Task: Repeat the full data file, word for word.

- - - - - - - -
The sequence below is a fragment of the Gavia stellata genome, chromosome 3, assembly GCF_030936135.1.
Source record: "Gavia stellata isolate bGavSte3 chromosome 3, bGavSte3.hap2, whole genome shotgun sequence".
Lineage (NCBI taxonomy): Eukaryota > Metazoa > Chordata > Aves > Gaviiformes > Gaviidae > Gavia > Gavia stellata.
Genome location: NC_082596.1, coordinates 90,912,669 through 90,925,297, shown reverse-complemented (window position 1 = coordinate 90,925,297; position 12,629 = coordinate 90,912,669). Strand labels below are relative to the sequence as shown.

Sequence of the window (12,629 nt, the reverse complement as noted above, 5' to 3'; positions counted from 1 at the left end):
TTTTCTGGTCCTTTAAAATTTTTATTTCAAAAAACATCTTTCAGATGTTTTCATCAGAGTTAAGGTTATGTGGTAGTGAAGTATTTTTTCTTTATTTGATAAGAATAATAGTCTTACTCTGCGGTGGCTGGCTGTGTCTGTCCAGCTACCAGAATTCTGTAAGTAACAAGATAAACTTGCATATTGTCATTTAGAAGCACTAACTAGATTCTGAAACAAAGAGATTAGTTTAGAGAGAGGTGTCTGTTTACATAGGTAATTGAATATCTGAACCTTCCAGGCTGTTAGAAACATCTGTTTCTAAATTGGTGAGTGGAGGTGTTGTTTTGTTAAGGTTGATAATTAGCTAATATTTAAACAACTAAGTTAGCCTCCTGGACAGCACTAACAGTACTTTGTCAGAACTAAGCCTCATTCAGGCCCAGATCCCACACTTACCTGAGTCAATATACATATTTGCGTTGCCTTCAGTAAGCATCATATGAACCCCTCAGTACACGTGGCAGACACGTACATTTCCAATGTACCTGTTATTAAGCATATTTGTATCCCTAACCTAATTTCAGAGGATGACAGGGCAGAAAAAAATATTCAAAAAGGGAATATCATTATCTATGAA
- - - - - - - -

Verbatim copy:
The sequence below is a fragment of the Gavia stellata genome, chromosome 3, assembly GCF_030936135.1.
Source record: "Gavia stellata isolate bGavSte3 chromosome 3, bGavSte3.hap2, whole genome shotgun sequence".
Lineage (NCBI taxonomy): Eukaryota > Metazoa > Chordata > Aves > Gaviiformes > Gaviidae > Gavia > Gavia stellata.
Genome location: NC_082596.1, coordinates 90,912,669 through 90,925,297, shown reverse-complemented (window position 1 = coordinate 90,925,297; position 12,629 = coordinate 90,912,669). Strand labels below are relative to the sequence as shown.

Sequence of the window (12,629 nt, the reverse complement as noted above, 5' to 3'; positions counted from 1 at the left end):
TTTTCTGGTCCTTTAAAATTTTTATTTCAAAAAACATCTTTCAGATGTTTTCATCAGAGTTAAGGTTATGTGGTAGTGAAGTATTTTTTCTTTATTTGATAAGAATAATAGTCTTACTCTGCGGTGGCTGGCTGTGTCTGTCCAGCTACCAGAATTCTGTAAGTAACAAGATAAACTTGCATATTGTCATTTAGAAGCACTAACTAGATTCTGAAACAAAGAGATTAGTTTAGAGAGAGGTGTCTGTTTACATAGGTAATTGAATATCTGAACCTTCCAGGCTGTTAGAAACATCTGTTTCTAAATTGGTGAGTGGAGGTGTTGTTTTGTTAAGGTTGATAATTAGCTAATATTTAAACAACTAAGTTAGCCTCCTGGACAGCACTAACAGTACTTTGTCAGAACTAAGCCTCATTCAGGCCCAGATCCCACACTTACCTGAGTCAATATACATATTTGCGTTGCCTTCAGTAAGCATCATATGAACCCCTCAGTACACGTGGCAGACACGTACATTTCCAATGTACCTGTTATTAAGCATATTTGTATCCCTAACCTAATTTCAGAGGATGACAGGGCAGAAAAAAATATTCAAAAAGGGAATATCATTATCTATGAA